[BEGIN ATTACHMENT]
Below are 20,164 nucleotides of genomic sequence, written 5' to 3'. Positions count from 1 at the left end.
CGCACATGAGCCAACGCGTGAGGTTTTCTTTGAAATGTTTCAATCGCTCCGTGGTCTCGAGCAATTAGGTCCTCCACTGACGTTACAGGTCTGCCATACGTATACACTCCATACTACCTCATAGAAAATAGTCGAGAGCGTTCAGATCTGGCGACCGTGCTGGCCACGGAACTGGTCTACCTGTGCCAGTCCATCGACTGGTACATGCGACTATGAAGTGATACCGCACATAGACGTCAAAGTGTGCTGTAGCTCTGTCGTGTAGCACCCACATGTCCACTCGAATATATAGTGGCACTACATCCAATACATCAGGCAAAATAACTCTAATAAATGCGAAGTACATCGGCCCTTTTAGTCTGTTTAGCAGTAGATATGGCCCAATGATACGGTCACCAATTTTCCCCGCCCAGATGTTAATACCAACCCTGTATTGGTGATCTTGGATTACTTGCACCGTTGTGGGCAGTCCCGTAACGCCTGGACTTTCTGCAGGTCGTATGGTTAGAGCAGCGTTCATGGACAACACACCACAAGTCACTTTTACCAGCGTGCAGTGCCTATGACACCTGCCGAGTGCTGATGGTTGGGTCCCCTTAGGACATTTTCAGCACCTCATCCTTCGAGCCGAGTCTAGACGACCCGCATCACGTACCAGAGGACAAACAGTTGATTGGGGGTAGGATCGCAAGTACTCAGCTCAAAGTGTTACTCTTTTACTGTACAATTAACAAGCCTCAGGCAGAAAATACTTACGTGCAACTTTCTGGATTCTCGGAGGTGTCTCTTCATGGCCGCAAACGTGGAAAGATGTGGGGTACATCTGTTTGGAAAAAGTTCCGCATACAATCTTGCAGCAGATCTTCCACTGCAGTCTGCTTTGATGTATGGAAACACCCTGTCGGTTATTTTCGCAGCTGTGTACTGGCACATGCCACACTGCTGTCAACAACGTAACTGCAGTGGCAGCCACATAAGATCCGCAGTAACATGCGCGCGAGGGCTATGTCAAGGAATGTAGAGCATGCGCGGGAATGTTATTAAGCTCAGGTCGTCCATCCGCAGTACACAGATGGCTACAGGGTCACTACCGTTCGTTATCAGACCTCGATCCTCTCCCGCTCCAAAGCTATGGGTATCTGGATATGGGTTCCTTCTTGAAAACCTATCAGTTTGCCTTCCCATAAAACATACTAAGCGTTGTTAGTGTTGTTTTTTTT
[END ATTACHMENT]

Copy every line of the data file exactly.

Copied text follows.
Below are 20,164 nucleotides of genomic sequence, written 5' to 3'. Positions count from 1 at the left end.
CGCACATGAGCCAACGCGTGAGGTTTTCTTTGAAATGTTTCAATCGCTCCGTGGTCTCGAGCAATTAGGTCCTCCACTGACGTTACAGGTCTGCCATACGTATACACTCCATACTACCTCATAGAAAATAGTCGAGAGCGTTCAGATCTGGCGACCGTGCTGGCCACGGAACTGGTCTACCTGTGCCAGTCCATCGACTGGTACATGCGACTATGAAGTGATACCGCACATAGACGTCAAAGTGTGCTGTAGCTCTGTCGTGTAGCACCCACATGTCCACTCGAATATATAGTGGCACTACATCCAATACATCAGGCAAAATAACTCTAATAAATGCGAAGTACATCGGCCCTTTTAGTCTGTTTAGCAGTAGATATGGCCCAATGATACGGTCACCAATTTTCCCCGCCCAGATGTTAATACCAACCCTGTATTGGTGATCTTGGATTACTTGCACCGTTGTGGGCAGTCCCGTAACGCCTGGACTTTCTGCAGGTCGTATGGTTAGAGCAGCGTTCATGGACAACACACCACAAGTCACTTTTACCAGCGTGCAGTGCCTATGACACCTGCCGAGTGCTGATGGTTGGGTCCCCTTAGGACATTTTCAGCACCTCATCCTTCGAGCCGAGTCTAGACGACCCGCATCACGTACCAGAGGACAAACAGTTGATTGGGGGTAGGATCGCAAGTACTCAGCTCAAAGTGTTACTCTTTTACTGTACAATTAACAAGCCTCAGGCAGAAAATACTTACGTGCAACTTTCTGGATTCTCGGAGGTGTCTCTTCATGGCCGCAAACGTGGAAAGATGTGGGGTACATCTGTTTGGAAAAAGTTCCGCATACAATCTTGCAGCAGATCTTCCACTGCAGTCTGCTTTGATGTATGGAAACACCCTGTCGGTTATTTTCGCAGCTGTGTACTGGCACATGCCACACTGCTGTCAACAACGTAACTGCAGTGGCAGCCACATAAGATCCGCAGTAACATGCGCGCGAGGGCTATGTCAAGGAATGTAGAGCATGCGCGGGAATGTTATTAAGCTCAGGTCGTCCATCCGCAGTACACAGATGGCTACAGGGTCACTACCGTTCGTTATCAGACCTCGATCCTCTCCCGCTCCAAAGCTATGGGTATCTGGATATGGGTTCCTTCTTGAAAACCTATCAGTTTGCCTTCCCATAAAACATACTAAGCGTTGTTAGTGTTGTTTTTTTT